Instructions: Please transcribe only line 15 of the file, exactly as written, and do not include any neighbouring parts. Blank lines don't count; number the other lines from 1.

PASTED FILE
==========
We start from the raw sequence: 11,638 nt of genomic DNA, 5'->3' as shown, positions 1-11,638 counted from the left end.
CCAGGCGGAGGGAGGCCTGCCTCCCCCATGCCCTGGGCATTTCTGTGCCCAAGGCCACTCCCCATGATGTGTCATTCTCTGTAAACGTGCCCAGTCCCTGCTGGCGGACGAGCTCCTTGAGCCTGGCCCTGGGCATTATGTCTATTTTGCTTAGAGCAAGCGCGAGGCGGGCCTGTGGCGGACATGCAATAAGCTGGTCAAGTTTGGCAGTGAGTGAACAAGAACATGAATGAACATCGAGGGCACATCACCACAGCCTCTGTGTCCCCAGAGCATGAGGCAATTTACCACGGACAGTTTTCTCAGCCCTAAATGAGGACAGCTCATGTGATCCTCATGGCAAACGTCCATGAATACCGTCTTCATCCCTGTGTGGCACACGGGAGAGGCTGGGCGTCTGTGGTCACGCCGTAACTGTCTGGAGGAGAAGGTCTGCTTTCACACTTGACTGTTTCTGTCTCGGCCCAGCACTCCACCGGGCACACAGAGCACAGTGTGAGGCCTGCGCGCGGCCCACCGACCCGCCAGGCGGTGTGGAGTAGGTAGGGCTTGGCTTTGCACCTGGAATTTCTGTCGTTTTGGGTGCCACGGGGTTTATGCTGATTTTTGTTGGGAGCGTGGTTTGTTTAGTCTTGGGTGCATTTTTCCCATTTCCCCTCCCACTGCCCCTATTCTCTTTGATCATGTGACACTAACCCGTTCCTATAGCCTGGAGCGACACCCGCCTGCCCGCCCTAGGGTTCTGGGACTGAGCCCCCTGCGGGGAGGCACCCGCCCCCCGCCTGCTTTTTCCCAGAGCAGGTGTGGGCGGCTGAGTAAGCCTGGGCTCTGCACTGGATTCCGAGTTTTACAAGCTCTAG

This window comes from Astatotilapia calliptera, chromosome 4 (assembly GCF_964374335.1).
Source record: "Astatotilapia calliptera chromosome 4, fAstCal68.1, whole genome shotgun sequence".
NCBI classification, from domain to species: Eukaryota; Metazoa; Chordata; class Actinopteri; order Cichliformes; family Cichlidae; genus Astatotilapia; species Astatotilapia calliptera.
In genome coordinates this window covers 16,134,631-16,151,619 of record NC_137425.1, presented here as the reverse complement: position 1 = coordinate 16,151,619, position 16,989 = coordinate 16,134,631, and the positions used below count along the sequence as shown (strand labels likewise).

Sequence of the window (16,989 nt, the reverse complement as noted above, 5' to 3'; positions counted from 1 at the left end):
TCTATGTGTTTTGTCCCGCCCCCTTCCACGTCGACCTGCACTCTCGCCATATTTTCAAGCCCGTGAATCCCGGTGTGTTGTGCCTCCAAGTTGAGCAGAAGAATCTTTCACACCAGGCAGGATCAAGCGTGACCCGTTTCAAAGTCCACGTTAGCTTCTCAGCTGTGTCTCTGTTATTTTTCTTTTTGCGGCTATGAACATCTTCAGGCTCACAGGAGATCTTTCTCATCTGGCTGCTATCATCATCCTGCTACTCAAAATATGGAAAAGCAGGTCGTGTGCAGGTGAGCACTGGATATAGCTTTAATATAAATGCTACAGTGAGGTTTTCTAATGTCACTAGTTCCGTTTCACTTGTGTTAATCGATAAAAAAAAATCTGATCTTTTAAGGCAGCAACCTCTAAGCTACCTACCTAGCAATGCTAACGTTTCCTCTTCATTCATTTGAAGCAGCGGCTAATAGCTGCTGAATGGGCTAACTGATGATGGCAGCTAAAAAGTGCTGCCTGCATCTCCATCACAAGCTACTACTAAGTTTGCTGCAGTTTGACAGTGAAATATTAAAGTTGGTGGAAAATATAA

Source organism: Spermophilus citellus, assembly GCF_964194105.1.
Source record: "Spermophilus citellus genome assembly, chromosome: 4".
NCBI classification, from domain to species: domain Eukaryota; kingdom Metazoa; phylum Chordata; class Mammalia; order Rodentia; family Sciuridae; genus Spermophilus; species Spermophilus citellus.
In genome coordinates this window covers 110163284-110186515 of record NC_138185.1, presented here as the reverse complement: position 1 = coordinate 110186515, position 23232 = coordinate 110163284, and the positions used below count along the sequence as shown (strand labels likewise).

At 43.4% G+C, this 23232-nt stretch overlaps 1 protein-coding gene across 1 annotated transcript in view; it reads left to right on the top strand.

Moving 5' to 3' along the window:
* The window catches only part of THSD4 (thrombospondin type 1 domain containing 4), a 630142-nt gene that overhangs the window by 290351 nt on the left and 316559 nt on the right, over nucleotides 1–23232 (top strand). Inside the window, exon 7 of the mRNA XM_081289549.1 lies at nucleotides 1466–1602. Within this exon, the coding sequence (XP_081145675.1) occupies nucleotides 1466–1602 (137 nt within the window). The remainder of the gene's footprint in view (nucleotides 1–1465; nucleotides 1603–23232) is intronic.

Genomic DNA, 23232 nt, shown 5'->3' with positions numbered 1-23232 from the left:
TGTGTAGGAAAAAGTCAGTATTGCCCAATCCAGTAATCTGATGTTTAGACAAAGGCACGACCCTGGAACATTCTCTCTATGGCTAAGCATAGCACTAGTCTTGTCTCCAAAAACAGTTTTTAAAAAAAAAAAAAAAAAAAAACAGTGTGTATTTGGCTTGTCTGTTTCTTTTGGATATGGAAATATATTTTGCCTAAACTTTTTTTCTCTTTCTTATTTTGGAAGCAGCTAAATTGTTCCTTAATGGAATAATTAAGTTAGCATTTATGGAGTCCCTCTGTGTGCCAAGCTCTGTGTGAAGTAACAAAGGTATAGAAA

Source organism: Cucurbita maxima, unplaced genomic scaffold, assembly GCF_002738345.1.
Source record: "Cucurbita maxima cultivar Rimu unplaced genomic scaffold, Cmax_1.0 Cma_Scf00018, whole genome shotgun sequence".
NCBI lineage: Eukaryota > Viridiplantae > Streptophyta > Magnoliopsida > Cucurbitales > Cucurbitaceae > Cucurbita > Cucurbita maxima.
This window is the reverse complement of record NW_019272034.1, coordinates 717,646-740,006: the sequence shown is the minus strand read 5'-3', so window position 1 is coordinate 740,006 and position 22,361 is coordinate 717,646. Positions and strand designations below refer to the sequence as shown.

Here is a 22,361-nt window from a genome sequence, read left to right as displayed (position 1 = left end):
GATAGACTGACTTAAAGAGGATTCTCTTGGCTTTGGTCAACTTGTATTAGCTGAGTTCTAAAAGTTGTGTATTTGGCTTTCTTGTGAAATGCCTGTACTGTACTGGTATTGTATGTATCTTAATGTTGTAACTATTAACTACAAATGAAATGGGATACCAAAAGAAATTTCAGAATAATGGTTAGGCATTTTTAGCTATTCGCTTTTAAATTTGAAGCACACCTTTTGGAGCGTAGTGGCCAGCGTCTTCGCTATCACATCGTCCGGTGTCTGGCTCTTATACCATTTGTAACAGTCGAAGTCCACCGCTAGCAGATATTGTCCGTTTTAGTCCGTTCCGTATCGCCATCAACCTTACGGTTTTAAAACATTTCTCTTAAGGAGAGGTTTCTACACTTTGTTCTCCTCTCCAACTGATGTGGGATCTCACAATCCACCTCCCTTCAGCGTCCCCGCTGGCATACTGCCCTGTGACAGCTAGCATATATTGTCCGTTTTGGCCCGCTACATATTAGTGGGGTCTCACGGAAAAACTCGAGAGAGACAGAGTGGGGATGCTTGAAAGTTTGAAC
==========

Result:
* The window catches only part of THSD4 (thrombospondin type 1 domain containing 4), a 630142-nt gene that overhangs the window by 290351 nt on the left and 316559 nt on the right, over nucleotides 1–23232 (top strand). Inside the window, exon 7 of the mRNA XM_081289549.1 lies at nucleotides 1466–1602. Within this exon, the coding sequence (XP_081145675.1) occupies nucleotides 1466–1602 (137 nt within the window). The remainder of the gene's footprint in view (nucleotides 1–1465; nucleotides 1603–23232) is intronic.